... You made us two-dimensional cartoon villains who rub our hands together menacingly, tweaking our pencil-thin moustaches above our sinister grins. Children should be afraid to come near us. Employers should think twice before hiring us. And clearly women should steer clear of dating us because obviously we lack hearts.
Wow... this is almost as bad as depicting Christians as bigoted, humorless prudes who villainously adhere to outdated traditions and run their households with a tyrannical fist.
You know... pretty much the way Christians are depicted in nearly any form of media.
Unless it's a Catholic priest. Then he's also a child molester.
Now, I haven't seen the movie, so take my thoughts for what they're worth. But from what I've read and heard, it seems to me that the creators of "God's Not Dead" are doing a bit of payback with how Christian characters - if they're depicted in anything more than a cursory, background role - are stereotyped in media these days. If you take a look at movies, TV shows, or even books (outside the margins of "Christian fiction" or attempts to adapt stories from real events, that is), if Christians appear at all, you would be hard-pressed to find examples that don't fit into the mold I presented above.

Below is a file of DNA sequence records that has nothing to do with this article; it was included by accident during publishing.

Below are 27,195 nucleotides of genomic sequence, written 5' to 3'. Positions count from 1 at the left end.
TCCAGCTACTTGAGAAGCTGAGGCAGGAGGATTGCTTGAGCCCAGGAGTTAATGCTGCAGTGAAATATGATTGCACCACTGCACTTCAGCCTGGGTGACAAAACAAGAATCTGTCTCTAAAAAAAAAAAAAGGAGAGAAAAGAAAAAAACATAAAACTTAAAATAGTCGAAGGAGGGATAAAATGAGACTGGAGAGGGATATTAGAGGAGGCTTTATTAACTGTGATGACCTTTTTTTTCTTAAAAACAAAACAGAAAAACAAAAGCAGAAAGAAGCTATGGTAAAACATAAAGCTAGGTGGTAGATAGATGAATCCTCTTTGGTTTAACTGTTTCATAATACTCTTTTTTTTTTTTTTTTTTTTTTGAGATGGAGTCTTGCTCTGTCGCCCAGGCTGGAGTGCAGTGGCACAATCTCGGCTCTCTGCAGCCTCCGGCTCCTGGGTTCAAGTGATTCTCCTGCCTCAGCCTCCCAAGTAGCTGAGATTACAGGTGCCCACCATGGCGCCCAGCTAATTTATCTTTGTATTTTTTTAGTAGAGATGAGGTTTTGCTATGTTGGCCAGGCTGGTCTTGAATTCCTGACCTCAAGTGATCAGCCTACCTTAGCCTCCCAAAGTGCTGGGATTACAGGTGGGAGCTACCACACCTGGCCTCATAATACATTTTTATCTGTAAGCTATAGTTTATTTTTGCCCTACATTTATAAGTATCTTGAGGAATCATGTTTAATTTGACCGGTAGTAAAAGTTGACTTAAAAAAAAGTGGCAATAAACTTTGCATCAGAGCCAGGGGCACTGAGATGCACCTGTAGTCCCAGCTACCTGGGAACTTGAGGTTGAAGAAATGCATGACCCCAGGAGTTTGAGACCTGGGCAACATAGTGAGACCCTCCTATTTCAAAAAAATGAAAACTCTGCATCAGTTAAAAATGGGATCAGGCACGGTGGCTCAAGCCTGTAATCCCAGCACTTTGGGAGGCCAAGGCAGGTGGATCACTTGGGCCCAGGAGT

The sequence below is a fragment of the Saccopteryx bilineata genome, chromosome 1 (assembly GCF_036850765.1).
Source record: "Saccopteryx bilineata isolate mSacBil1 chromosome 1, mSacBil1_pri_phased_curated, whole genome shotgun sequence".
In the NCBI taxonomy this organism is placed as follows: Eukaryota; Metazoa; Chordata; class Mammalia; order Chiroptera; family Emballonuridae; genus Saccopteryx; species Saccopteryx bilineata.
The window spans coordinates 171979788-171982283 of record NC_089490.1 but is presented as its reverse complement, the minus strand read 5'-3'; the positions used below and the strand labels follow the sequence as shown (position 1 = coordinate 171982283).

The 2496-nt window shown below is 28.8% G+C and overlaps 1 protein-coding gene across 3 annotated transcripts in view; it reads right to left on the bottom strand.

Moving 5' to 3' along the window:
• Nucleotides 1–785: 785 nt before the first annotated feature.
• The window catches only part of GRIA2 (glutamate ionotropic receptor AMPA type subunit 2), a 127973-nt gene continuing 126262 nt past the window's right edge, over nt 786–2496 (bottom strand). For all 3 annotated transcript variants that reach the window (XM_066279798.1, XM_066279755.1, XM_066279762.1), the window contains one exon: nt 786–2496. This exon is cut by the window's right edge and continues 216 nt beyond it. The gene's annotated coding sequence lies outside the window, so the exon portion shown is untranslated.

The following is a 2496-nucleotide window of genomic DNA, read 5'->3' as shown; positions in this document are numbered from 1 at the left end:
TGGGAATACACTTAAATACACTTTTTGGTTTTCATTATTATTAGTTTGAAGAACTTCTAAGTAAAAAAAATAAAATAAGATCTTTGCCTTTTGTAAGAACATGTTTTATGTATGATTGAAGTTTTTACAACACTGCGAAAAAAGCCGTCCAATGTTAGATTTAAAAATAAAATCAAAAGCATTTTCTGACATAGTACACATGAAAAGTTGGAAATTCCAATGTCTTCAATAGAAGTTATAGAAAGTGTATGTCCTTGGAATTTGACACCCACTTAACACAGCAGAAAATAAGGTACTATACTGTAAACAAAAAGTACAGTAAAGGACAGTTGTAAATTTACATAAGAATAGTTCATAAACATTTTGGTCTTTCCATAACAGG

In fact, that image has become so commonplace that it's almost as if those outside the Christian faith(s) do picture Christians in that light - the straw man has become the stereotype, in their eyes. And given how divided the nation has become these past few years, I'm sure the opposite is true as well - some Christians view those who don't believe in Christ to be God-hating fundamentalists who want to remove all religion from the public eye (it doesn't help that some of the more vocal atheists in the media actually come off this way. And before you get all defensive, remember that us Christians have to try and distance ourselves from the Westboro Baptists any time they make their appearances, so we tend to have the same issues there!)
If anything, this movie might at least spark an intellectual dialogue. As can be seen, atheists don't like being depicted as flat, two-dimensional cartoon villains... which is exactly how Christians have been depicted pretty much since the '70s. Maybe before - I haven't exactly researched this topic extensively.... But perhaps it might encourage writers to put more thought and effort into developing characters from different ideologies than their own, rather than using token, stock depictions while weaving their narratives.